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Lady Lamb Comes in Like a Lion

Lady Lamb's music draws from a bevy of genres, none of them quaint.

Lady Lamb's music draws from a bevy of genres, none of them quaint.

Lady Lamb | 7th St. Entry | Tuesday, May 5

The name Lady Lamb the Beekeeper came to singer Aly Spaltro in the throes of a dream, and the foggy then-18-year-old jotted it down before slipping back into sleep. Spaltro scrawled the honorific on the first 11 CDRs she ever recorded, and from then on, it was part of her identity.

A name like "Lady Lamb the Beekeeper" suggests pastoral, almost Victorian, folk. Like the Decemberists recruiting Joanna Newsom to record an album of Levon Helm covers. But that is not the case with Spaltro's work. Lady Lamb, who now officially eschews "the Beekeeper," makes searing revival music that draws from a bevy of genres, none of them quaint.

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"It feels like I dropped dead weight," Spaltro says of the change. "[The name] pigeonholed me pretty badly. People would get this silly visual in their head, and it didn't fit the music, whereas I feel like Lady Lamb is much punchier. I wish I had committed to it sooner."

Spaltro's latest album, March's After (Mom + Pop Music), only furthers the dissonance established by her 2013 debut, Ripley Pine. Coinciding with the name change, Spaltro set out to make After a more direct, concrete album than its forebear.

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"I wanted it to be more concise," Spaltro says. "For this record, for me, the fun of putting it together was in my apartment in headphones late at night all alone." While recording Ripley Pine, Spaltro channeled her vision through a studio band in her home state of Maine, but After was built off demos Spaltro stacked herself in her Brooklyn apartment. Pines took 10 months of studio time to assemble, whereas After was completed in about two.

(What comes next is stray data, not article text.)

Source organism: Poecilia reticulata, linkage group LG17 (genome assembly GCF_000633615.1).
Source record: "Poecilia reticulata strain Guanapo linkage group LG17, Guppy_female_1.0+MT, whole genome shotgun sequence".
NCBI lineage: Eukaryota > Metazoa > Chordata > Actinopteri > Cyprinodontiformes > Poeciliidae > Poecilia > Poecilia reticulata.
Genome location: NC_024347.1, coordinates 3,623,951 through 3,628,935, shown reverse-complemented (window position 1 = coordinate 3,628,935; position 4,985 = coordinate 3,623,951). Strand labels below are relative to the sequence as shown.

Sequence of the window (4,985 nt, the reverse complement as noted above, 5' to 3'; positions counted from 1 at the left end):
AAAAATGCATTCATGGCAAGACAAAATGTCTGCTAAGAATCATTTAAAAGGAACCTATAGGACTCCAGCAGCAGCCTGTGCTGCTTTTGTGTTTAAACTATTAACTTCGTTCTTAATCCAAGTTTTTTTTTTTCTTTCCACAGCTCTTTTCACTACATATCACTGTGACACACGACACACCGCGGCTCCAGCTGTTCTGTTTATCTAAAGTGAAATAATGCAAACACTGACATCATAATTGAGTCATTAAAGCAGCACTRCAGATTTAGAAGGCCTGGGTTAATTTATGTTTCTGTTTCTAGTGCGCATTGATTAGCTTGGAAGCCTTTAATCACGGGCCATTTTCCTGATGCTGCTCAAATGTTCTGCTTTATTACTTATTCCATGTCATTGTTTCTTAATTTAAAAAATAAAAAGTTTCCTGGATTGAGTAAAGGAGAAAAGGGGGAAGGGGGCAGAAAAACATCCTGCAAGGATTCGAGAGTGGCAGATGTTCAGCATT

"The process was definitely much different," she says. "But I really loved the aspect of being at my home and fiddling with things, and making all these sounds any time of night without making any noise. It was really fun." [page]

And though she sprawls into territories of grunge, Appalachian folk, and chamber pop, Lady Lamb wrote lyrics for After that are more focused. On "Billions of Eyes," she relates the communal euphoria of nearly missing a subway car, and on "Milk Duds," she centers on the eponymous candy to talk about losing the familiarity of an ex-lover. Even "Dear Arkansas Daughter," a song that, at face value, could be the lead single from The Decemberists and Joanna Newsom Sing Helms' Hits, is a sharply written alt-rock elegy.

However, Spaltro didn't intentionally set out to streamline the content to the form. "It wasn't a conscious decision," she says. "The only thing I can say about the difference in lyrics between the two albums is my age difference. I was 18 or 19 with the first album, and now I'm almost 26. And the majority of these lyrics are fresh, so there's a thematic shift."

With that age progression, the lyrical content became more thoughtful and existential, bringing the music along with it. And with that thoughtfulness comes a more dynamic sound. Most times, Spaltro's lyrics dictate the mood of her music, meaning that songs on After course with energy, surging from intimate a capellas into riotous choruses.

On "Violet Clementine," Lady Lamb spins a lullaby into a dark and almost menacing stomp in an instant. "Vena Cava," After's opener, drops into a punkish slide after an opening verse of bucolic caroling. In a live setting, "Vena Cava" is an ebb of adrenaline that perfectly exemplifies Spaltro's ability to pounce. "I ain't no warrior or king," Spaltro's lyrics declare, "but how I am one when I sing."

There's nothing apicultural about songs that thrush like Lady Lamb's. Though she's shed one qualifier, Spaltro is clear that she's still less docile than her stage name suggests. "The problem is that people get it wrong. Lady Lamb is a woman," she says. "It's not some little sheep. I hate that people think that."

Lady Lamb plays the 7th St. Entry on Tuesday, May 5. Rathborne opens. 7:30 p.m., 18+, $11/$13.

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